Name that tune ... for the top 25 college basketball teams

North Carolina coach Roy Williams says he isn't retiring soon. His insistence is similar to the lyrics of Willie Nelson's 1967 song "I'll Stay Around." Getty Images

The Way-Too-Early Top 25 rankings for next season in college basketball have been updated, and now that rosters are beginning to crystallize, it's time to get familiar with each team. We've already touched on the incoming freshmen to know, the future stars of reality TV and the top NBA prospect. Some learn best through music, so which songs go best with each team?

1. Duke Blue Devils: "Kids," MGMT (2008)

Coach Mike Krzyzewski welcomes the nation's No. 2 recruiting class to Durham, a group that includes No. 1 overall prospect Harry Giles, two other top-10 prospects and four of the top 20. The freshmen, especially point guard Frank Jackson, will be relied on right away. If the Blue Devils can effectively blend youth with returning talent they will be "crawling on their knees toward" another national title. -- Sam Strong

2. Villanova Wildcats: "What We Do," Freeway, ft. Jay Z and Beanie Sigel (2003)

While Philly native Freeway spits gritty bars about busted speakers and broken AC units, detailing his life of crime and the desperation that fueled it, producer Just Blaze's soul-sampling beat bubbles up like champagne. The first jam of Freeway's debut album is both an ode to the grind and a celebration of its rewards. Villanova -- a team haunted by first-weekend tournament failures before it stormed to the national title -- can surely relate. -- Eamonn Brennan

3. Kentucky Wildcats: "Sorry," Beyoncé (2016)

Two reasons to pick this song. First, the Kentucky fan base, also known as Big Blue Nation, swarms after naysayers just like Beyonce's legion of fans known as the Beyhive. Just try to say something bad about BBN. We dare you. Second, John Calipari has an unapologetic style, and he's not changing anytime soon. If any team personifies the line, "middle fingers up, put them hands high," it would be the Wildcats. -- C.L. Brown

4. Kansas Jayhawks: "Triumph," Wu Tang Clan (1997)

It's a braggadocios ode to extravagance and success. And it's perfect for a Kansas team that will fight for its 13th consecutive Big 12 title in 2016-17, a feat that would match UCLA's record established in the 1960s and 70s. Yes, the Jayhawks lost Perry Ellis and Wayne Selden Jr., but the arrival of elite recruit Josh Jackson, the No. 1 prospect on Chad Ford's 2017 board, and the anchors (Devonte' Graham and Frank Mason III) will give Bill Self the personnel to maintain their dominance of the Big 12. -- Myron Medcalf

5. Virginia Cavaliers: "Rags to Riches," Tony Bennett (1953)

We had to pick a Tony Bennett song, right? And what's more appropriate for the Cavaliers, who have gone from irrelevant in the ACC to at or near the top of the heap for three years in a row now? Bennett has rebuilt Virginia into a national powerhouse but this season more than a few folks will wonder if he can keep the riches in place, having lost a senior class, anchored by Malcolm Brogdon, that has guided the turnaround. -- Dana O'Neil

6. North Carolina Tar Heels: "I'll Stay Around," Willie Nelson (1967)

Roy Williams, North Carolina's 65-year-old coach, wants to make one thing very clear: He isn't retiring, at least not anytime soon. Williams might not follow through on Willie Nelson's promise to "stay around till it's over", but so far he's making good on the "call me stubborn, but I'll never give in" part. Williams' response when he caught wind of a rumor that he was preparing to retire in the middle of last season? "You have no frickin' idea what you're talking about." -- Strong

7. Oregon Ducks: "Lumberjack," Johnny Cash (1960)

A song about a man who "lived on a farm out in Iowa" before he "heard the Oregon timber callin' me" might as well be about coach Dana Altman, who spent 16 years coaching at Creighton in Omaha, Nebraska, before timber-derived resources at Nike CEO Phil Knight's alma mater lured him to the Northwest. Unlike Cash's protagonist, Altman's move -- which just produced a Pac-12 title sweep and a No. 1 seed -- has been an unambiguous success. -- Brennan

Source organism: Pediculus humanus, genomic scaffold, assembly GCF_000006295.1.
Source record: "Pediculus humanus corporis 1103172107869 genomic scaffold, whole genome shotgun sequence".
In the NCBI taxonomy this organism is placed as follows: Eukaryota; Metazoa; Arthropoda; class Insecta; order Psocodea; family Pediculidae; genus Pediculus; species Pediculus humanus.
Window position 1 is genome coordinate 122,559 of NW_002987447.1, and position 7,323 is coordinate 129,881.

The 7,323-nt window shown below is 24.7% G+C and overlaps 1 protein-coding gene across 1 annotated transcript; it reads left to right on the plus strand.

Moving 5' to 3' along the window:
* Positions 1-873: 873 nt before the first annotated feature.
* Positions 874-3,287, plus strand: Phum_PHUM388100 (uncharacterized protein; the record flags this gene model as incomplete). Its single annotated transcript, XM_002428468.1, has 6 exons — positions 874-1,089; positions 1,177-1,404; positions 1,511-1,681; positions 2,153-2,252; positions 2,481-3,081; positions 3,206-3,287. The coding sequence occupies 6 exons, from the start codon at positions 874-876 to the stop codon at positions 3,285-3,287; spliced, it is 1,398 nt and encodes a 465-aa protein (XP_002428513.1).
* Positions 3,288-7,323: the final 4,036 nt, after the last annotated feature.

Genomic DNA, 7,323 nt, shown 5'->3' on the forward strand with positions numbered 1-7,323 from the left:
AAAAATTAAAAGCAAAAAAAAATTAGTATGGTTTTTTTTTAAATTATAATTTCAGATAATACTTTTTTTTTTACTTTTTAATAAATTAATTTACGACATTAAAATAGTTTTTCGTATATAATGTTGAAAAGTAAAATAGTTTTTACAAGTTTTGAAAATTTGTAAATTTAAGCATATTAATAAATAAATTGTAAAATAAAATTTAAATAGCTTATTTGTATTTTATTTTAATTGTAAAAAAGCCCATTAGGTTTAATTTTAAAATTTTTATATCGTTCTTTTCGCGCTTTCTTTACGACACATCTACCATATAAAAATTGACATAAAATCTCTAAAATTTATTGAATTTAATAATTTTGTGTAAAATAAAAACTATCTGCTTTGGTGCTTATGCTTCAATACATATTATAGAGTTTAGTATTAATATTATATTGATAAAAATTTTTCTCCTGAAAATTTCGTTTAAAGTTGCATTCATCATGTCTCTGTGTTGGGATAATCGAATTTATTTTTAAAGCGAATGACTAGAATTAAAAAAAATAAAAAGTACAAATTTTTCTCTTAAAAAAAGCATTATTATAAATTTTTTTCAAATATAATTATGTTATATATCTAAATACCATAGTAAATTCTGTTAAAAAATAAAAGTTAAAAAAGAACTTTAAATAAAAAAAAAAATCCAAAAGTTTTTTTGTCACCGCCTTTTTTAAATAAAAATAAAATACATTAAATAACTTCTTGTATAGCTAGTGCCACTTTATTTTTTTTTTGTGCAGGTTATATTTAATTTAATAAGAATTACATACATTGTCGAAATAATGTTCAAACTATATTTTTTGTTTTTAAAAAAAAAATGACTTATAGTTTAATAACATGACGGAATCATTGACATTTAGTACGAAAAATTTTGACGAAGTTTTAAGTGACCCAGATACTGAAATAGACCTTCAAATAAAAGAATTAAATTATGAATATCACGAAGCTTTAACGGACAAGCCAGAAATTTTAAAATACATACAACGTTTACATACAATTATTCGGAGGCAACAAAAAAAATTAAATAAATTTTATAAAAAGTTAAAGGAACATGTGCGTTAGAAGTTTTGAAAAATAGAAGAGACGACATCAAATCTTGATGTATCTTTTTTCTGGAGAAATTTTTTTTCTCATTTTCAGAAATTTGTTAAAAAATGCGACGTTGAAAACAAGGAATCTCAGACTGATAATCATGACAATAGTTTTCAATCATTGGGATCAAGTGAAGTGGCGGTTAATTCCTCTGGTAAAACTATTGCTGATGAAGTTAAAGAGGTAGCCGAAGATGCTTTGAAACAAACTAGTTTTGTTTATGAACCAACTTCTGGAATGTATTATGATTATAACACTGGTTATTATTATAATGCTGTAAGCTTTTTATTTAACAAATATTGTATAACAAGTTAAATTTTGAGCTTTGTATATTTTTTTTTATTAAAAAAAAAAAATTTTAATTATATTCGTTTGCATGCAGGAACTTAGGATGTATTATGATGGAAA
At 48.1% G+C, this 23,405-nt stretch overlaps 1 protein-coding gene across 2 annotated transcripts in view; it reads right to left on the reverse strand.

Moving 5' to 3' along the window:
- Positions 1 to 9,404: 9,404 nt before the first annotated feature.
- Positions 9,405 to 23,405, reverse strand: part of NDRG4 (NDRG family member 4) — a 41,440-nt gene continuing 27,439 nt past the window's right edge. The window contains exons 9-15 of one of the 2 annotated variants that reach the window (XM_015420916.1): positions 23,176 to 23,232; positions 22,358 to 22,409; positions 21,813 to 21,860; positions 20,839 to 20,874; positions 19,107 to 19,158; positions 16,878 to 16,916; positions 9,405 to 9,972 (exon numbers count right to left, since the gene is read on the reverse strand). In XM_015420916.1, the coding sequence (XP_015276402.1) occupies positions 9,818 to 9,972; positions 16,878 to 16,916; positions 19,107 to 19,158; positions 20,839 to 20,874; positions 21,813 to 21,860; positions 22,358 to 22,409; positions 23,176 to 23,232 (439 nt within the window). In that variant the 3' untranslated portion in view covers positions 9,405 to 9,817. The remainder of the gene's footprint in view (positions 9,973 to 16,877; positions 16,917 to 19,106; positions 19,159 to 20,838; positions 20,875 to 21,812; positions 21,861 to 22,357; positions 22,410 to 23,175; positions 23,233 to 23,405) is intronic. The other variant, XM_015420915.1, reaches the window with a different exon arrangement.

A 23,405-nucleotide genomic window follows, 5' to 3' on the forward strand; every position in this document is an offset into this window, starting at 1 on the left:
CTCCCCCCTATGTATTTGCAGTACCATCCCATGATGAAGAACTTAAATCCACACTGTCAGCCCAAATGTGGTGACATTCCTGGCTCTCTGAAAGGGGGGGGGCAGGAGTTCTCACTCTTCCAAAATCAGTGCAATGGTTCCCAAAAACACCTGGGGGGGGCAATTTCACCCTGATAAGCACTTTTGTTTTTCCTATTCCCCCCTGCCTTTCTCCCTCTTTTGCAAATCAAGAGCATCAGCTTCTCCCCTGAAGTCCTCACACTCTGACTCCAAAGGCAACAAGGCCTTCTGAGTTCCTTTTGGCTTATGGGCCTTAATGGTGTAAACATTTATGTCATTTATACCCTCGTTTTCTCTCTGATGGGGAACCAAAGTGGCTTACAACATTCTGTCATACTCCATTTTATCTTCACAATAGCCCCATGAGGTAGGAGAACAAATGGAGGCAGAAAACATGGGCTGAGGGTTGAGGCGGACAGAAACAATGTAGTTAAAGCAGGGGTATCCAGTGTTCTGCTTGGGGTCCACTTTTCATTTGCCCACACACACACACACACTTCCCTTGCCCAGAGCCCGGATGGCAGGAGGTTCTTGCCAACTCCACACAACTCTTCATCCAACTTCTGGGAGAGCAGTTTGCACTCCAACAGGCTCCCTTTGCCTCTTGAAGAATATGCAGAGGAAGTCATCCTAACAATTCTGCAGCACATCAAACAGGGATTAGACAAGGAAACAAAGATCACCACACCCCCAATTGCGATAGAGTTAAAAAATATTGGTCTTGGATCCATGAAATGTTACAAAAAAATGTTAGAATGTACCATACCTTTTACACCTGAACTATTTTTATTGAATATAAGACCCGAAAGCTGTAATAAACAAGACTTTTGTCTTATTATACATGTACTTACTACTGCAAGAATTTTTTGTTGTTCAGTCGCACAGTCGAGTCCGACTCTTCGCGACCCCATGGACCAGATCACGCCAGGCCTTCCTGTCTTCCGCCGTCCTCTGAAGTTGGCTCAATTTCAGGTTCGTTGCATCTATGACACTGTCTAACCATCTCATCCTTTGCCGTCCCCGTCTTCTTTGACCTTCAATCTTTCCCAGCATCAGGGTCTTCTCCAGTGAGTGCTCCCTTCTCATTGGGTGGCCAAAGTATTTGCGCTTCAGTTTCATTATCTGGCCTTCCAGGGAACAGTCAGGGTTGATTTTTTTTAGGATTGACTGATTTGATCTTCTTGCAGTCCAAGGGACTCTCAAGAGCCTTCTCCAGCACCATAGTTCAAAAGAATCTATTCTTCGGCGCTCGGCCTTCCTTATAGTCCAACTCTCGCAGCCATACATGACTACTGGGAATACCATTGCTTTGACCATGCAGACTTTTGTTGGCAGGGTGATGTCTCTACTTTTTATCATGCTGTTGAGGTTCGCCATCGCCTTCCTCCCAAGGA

8. Wisconsin Badgers: "All the Way Up (Remix)," Fat Joe and Remy Ma ft. Jay Z (2016)

When Nigel Hayes withdrew his name from the NBA draft, it kept the Badgers' entire starting roster intact, and their top nine scorers from last season return. Hayes and fellow senior Bronson Koenig are poised to contend for a third Final Four appearance. "How high is high enough? 'Till we eye-and-eye with the higher ups." -- Brown

9. Xavier Musketeers: "The Wreck of the Edmund Fitzgerald," Gordon Lightfoot (1976)

Hopefully the Gordon Lightfoot folk song doesn't ring true for the Musketeers. They need their Edmond to avoid the "gales of November." And December, January, February and March. After being done in by a bad knee two seasons ago and a frightening on-court fall in December, the baby-faced Edmond Sumner was sensational last season, averaging 11 points. He's a big part of the equation -- and expectations -- for Xavier this season. -- O'Neil

10. Michigan State Spartans: "Un-Break My Heart," Toni Braxton (1996)

It's the perfect ballad for a talented Michigan State squad that must move forward without its Valentine ... Denzel Valentine. This is a Spartans group that should compete for the Big Ten championship and more. Eron Harris is back. The squad will also add a pair of talented recruits in Miles Bridges and Josh Langford. But Valentine was a special player for this program. No matter what the Spartans achieve next season, they'll probably miss their former star and leader. -- Medcalf

11. Indiana Hoosiers: "Look At Me Now," Chris Brown ft. Busta Rhymes and Lil Wayne (2011)

Indiana coach Tom Crean sat squarely on the hot seat going into last season, and he knew it. Instead of allowing his detractors to get their wish, Crean and the Hoosiers shook off an ugly 5-3 start to the season and marched into the Sweet 16, where they fell to North Carolina. Now, Crean returns proven scorer James Blackmon Jr., talented big man Thomas Bryant and explosive guard OG Anunoby. So yes, as Chris Brown foretold, Crean "don't see how you can hate from outside of the club" Look at him now, he's (still) getting paper. -- Strong

12. Arizona Wildcats: "True Love Waits," Radiohead (2001)

Radiohead's most pined-after, bootlegged and illegally shared track was first played live in 1995, about a year before Arizona's lone national championship under former coach Lute Olson. After some down seasons, Sean Miller has since returned the program to Olson's heights, but despite his success he is still waiting for his first trip to the Final Four. (In 2016, Radiohead finally released an album cut of "True Love Waits." Keep the faith.) -- Brennan